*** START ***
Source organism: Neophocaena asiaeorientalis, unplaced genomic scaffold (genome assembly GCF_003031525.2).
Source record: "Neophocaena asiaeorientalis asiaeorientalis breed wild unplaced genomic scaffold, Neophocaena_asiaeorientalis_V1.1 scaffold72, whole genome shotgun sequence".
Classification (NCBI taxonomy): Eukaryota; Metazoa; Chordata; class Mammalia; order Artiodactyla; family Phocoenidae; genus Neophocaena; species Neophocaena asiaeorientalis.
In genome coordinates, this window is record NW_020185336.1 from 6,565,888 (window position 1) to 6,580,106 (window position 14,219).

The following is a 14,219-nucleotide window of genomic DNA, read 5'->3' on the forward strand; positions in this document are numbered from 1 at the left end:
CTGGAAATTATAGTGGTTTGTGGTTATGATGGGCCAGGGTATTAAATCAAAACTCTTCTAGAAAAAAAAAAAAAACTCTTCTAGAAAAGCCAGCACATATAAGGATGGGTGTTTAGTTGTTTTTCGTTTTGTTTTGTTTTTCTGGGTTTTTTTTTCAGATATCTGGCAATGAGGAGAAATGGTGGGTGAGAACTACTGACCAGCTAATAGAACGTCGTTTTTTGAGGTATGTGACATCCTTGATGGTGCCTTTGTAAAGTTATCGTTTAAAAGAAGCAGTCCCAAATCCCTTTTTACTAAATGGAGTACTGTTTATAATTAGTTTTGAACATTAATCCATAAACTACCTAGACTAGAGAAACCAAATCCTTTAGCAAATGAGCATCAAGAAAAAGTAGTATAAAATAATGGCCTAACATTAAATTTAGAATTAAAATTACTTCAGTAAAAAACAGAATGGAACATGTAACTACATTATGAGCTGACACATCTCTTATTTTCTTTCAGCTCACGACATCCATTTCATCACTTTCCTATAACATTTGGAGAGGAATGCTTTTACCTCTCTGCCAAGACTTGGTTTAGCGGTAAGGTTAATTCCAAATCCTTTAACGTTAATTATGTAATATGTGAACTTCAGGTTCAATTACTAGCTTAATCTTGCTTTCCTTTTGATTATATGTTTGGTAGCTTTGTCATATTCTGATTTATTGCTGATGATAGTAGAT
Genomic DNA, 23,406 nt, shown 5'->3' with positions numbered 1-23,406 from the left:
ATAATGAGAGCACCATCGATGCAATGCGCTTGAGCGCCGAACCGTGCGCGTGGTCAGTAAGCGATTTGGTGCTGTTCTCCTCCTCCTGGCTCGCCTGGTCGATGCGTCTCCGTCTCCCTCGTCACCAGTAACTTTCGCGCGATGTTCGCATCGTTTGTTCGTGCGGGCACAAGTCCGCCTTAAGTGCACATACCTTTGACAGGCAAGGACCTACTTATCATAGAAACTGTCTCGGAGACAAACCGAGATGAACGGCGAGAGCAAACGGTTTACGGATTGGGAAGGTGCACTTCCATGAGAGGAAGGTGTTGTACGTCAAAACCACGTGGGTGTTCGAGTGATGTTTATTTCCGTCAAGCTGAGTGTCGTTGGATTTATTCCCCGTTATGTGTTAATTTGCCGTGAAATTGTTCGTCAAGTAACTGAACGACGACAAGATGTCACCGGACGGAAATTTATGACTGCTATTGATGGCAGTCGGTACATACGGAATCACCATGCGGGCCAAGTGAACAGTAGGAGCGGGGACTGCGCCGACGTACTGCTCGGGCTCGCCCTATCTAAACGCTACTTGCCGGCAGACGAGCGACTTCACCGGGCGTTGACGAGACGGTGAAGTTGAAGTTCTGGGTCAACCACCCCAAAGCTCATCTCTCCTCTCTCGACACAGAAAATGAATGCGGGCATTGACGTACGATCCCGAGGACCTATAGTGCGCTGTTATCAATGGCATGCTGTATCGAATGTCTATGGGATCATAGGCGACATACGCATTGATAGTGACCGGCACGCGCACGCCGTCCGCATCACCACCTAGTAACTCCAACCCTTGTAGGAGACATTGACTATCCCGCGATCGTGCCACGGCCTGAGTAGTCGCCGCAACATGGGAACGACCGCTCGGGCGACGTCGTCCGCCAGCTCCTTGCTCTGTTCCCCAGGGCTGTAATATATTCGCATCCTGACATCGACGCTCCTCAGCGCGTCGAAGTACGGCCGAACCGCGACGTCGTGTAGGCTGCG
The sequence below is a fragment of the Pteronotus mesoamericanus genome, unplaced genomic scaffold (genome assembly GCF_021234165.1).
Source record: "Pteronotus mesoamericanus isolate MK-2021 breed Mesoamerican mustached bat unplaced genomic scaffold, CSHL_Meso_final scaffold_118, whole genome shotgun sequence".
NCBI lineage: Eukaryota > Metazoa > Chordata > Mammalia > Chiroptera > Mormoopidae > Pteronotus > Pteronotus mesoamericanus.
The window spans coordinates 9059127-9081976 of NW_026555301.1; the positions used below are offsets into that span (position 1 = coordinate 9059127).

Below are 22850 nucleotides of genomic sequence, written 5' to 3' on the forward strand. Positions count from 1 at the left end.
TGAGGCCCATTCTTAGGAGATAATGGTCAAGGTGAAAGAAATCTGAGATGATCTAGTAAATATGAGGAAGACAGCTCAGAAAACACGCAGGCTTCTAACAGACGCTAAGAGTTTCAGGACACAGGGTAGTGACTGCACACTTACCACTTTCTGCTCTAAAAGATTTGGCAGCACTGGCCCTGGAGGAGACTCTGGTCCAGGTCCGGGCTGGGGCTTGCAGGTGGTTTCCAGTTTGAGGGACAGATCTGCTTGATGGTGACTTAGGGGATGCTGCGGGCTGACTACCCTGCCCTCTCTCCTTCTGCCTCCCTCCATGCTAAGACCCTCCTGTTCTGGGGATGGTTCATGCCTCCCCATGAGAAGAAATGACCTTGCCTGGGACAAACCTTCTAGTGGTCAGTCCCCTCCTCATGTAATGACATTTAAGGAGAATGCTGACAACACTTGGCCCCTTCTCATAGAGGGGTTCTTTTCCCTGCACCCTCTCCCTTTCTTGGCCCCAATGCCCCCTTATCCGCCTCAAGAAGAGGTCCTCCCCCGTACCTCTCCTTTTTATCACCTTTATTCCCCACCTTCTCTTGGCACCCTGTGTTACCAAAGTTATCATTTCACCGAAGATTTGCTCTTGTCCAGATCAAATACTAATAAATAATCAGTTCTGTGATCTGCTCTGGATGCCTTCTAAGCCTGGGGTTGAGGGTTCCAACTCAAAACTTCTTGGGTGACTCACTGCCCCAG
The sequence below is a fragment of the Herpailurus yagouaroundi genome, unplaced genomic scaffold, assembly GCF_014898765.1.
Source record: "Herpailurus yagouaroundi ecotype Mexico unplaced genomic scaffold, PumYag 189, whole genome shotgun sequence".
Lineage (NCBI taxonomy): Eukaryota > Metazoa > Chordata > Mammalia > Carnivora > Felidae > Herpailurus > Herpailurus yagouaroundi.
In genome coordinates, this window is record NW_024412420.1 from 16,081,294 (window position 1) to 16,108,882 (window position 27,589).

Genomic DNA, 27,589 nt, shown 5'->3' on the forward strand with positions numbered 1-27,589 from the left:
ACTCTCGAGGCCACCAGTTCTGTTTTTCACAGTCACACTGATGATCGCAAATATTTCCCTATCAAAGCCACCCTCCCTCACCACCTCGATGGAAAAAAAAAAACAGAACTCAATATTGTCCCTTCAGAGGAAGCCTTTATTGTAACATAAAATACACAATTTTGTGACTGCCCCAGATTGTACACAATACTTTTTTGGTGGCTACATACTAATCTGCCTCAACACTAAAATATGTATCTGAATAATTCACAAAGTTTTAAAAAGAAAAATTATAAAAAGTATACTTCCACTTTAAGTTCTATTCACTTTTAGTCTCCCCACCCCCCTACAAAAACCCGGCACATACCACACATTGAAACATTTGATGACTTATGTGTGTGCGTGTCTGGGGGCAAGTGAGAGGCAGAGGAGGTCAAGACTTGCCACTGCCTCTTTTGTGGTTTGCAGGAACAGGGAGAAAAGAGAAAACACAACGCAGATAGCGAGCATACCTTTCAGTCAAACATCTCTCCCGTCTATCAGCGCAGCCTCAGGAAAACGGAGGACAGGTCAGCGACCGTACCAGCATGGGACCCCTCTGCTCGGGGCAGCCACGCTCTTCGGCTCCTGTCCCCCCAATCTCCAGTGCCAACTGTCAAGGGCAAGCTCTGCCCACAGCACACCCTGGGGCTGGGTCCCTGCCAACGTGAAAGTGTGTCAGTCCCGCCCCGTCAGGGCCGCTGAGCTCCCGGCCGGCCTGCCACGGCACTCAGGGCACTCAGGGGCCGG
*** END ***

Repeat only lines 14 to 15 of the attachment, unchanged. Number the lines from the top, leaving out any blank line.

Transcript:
TGAGGCCCATTCTTAGGAGATAATGGTCAAGGTGAAAGAAATCTGAGATGATCTAGTAAATATGAGGAAGACAGCTCAGAAAACACGCAGGCTTCTAACAGACGCTAAGAGTTTCAGGACACAGGGTAGTGACTGCACACTTACCACTTTCTGCTCTAAAAGATTTGGCAGCACTGGCCCTGGAGGAGACTCTGGTCCAGGTCCGGGCTGGGGCTTGCAGGTGGTTTCCAGTTTGAGGGACAGATCTGCTTGATGGTGACTTAGGGGATGCTGCGGGCTGACTACCCTGCCCTCTCTCCTTCTGCCTCCCTCCATGCTAAGACCCTCCTGTTCTGGGGATGGTTCATGCCTCCCCATGAGAAGAAATGACCTTGCCTGGGACAAACCTTCTAGTGGTCAGTCCCCTCCTCATGTAATGACATTTAAGGAGAATGCTGACAACACTTGGCCCCTTCTCATAGAGGGGTTCTTTTCCCTGCACCCTCTCCCTTTCTTGGCCCCAATGCCCCCTTATCCGCCTCAAGAAGAGGTCCTCCCCCGTACCTCTCCTTTTTATCACCTTTATTCCCCACCTTCTCTTGGCACCCTGTGTTACCAAAGTTATCATTTCACCGAAGATTTGCTCTTGTCCAGATCAAATACTAATAAATAATCAGTTCTGTGATCTGCTCTGGATGCCTTCTAAGCCTGGGGTTGAGGGTTCCAACTCAAAACTTCTTGGGTGACTCACTGCCCCAG
The sequence below is a fragment of the Herpailurus yagouaroundi genome, unplaced genomic scaffold, assembly GCF_014898765.1.